A snowbird is a person who “migrates” from cold-er northern parts of North America to warmer southern locales like Florida, during the winter season.
For the city folks who can’t flock towards the temperate Equator… dash downtown to the Nolita-Little Italy border for heated “cabana” hangs. Backed by Den Hospitality, The Garret Cocteleria created ¡Winter in the Tropics!, a limited-time concept (for those dreaming of warm weather). Now through March 31st, chilly New Yorkers are invited on a tropical journey to the Latin-Caribbean coastline complete with frozen ‘tails and fresh Mexican fare (served in- and outside).
Set on Broome Street, the spirited pop-up proffers one hot ‘Hacienda Sunroom’ and five remote ‘Mezcal Cabanas’ decked in twinkling strings lights, Macchu Pichu pictures, and other nostalgic-for-warmer-weather décor. Heat lamps radiate the sidewalk space while island tunes drift into the street. Fuzzy stuffed alpacas (dressed in festive travel garb) greet thirsty guests too.
Cocteles from Beverage Director Max Stampa-Brown (formerly The Third Man and FREUD) come in cheery glassware – parrot, pineapple and cactus – to wash away winter blues. Each quirky vessel combines sweet, citrus, herbaceous, vegetal notes and various global spirits – displaying an easy three key descriptor on the menu for customers to interpret (then imbibe).
“Considering we’re currently heavy in the tiki realm here – and citrus season was upon – I tried to lean into brightening up variations on older, classic New Orleans and island-inspired drinks with blood orange and Cara Cara [navel orange] or grapefruit to bring nuance to drinks, like the hurricane or piña colada, that get a bad rap for being too sweet,” Stampa-Brown shares.
Like all patrons, Stampa-Brown mentally transports himself to paradise with the building of his resort cocktails. Parrot! at the Discoteca blends white rum, Aperol, toasted coconut, clean coconut water, lime juice, and… jerk seasoning, while Yuval el Salvavidas mixes smoky mezcal, Guajillo infused Oaxacan rum, mashed passionfruit and blood orange, and chili and coffee bitters – prompting us of sprinkled Spanish paprika (both tinge and tang, not texture) over sliced mango.
“Espinas y Cactus was one [cocktail] that was very apparent and obvious to me, from idea to execution. My goal was to incorporate cactus somewhere on the menu, but botanically brighten it up with dried or fresh herbs and bitter components,” Stampa-Brown mentions. Presented in a cacti-stemmed glass, Espinas y Cactus echos an “elevated daiquiri” with herbal-infused pisco, prickly pear (cactus) liqueur, bittersweet grapefruit, citrus lime, and gooey gomme syrup to tie together balance and body.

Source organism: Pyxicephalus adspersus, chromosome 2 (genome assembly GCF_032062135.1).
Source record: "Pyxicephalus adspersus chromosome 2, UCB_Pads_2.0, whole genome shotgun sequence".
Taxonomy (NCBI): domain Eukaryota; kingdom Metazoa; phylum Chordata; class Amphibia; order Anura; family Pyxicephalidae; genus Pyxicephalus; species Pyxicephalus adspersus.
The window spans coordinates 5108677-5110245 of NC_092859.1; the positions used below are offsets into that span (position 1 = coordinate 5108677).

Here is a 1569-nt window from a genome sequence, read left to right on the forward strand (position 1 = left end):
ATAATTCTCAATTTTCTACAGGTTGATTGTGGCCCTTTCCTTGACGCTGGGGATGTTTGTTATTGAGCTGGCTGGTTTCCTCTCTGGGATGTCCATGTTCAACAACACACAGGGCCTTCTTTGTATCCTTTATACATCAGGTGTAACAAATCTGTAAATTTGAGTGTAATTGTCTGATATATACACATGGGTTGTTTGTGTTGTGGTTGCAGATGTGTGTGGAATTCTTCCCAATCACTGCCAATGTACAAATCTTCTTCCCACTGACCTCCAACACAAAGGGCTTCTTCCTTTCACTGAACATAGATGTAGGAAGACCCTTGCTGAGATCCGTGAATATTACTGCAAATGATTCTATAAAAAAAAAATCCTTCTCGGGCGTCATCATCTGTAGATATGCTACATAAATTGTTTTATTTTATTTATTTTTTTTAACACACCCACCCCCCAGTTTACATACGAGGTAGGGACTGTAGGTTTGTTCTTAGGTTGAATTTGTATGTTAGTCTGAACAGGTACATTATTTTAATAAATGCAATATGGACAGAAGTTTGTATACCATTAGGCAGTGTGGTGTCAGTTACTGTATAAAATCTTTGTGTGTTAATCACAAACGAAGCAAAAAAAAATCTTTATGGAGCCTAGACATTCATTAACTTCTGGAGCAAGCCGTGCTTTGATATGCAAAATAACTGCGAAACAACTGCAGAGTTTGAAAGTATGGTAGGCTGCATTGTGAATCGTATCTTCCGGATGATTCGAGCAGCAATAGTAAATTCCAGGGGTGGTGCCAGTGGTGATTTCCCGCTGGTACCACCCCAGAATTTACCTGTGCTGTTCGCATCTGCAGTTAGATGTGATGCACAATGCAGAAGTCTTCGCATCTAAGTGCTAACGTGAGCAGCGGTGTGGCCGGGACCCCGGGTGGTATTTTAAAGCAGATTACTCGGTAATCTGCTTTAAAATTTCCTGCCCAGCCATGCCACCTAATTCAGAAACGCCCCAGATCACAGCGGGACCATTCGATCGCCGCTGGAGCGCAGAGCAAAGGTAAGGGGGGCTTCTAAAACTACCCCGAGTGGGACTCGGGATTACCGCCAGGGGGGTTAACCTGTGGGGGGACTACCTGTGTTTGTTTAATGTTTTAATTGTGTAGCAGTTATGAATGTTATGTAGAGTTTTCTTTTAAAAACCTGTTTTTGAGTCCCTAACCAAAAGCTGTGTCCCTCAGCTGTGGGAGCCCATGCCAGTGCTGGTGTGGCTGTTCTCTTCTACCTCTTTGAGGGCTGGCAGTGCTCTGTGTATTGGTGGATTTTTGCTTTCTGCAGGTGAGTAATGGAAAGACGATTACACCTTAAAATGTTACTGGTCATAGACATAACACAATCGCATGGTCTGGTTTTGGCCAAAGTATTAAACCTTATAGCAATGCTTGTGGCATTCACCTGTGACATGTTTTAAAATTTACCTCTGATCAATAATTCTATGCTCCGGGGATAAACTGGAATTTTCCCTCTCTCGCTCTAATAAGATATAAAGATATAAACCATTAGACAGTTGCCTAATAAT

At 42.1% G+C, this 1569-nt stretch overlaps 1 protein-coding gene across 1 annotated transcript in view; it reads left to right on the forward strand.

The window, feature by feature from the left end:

“Thyme, rosemary and sage (French bouquet garni) sits in the pisco for nine hours and comes out with this emerald hue ripping with a bright herby nose that makes you feel like you’re walking through a garden in the mountains of Peru,” Stampa-Brown describes. The result is stunningly similar to a herbaceous gin and tonic, specifically Fever-Tree’s Indian tonic water including oils from Mexican bitter oranges.
“We use the same Bouquet garni as the garnish in The Boozy Hot Jacuzzi [cocktail]. This cuts down on ordering more items for garnishing another drink and keeps everyone sane on the back end of inventory,” he notes. “When I cannot use the entire pineapple in The Place Beyond the Pina, I’m handing it off to our chef to use in the shrimp ceviche to give it freshness.” Tasty Mexican bites – think loaded nachos, tacos, and more – fly out of the kitchen per cocktail order (per city mandate) adding crunch and punch to every sip.
Here, we can observe accommodating New Yorkers finger-deep into fresh guacamole while clinking ceramic parrots and pineapples with friends on brisk nights. After all, ¡Winter in the Tropics! is a promising tropical destination south of stress.
Espinas y Cactus
- 1 ½ oz. Pisco infused with Sage, Rosemary & Thyme
- ¾ oz. Don Ciccio & Figli Fico D’India Prickly Pear Liqueur
- ¾ oz. Ponche Pajarote Grapefruit & Rosemary Liqueur
- 1 oz. Pink Grapefruit Juice
- ¾ oz. Lime Juice
- ½ oz. Gomme Syrup
- Flat Cactus Leaf
Glassware: Large Margarita Glass
Preparation: Combine all ingredients. Shaken and strain into a large margarita glass. Garnish with a de-spined flat cactus leaf (cut into a triangle).
“You must run a knife against the grain of the cactus leaf, so as to not leave behind any spines or surprises, and it’s a pain in the ass to get them all clean,” Stampa-Brown finishes.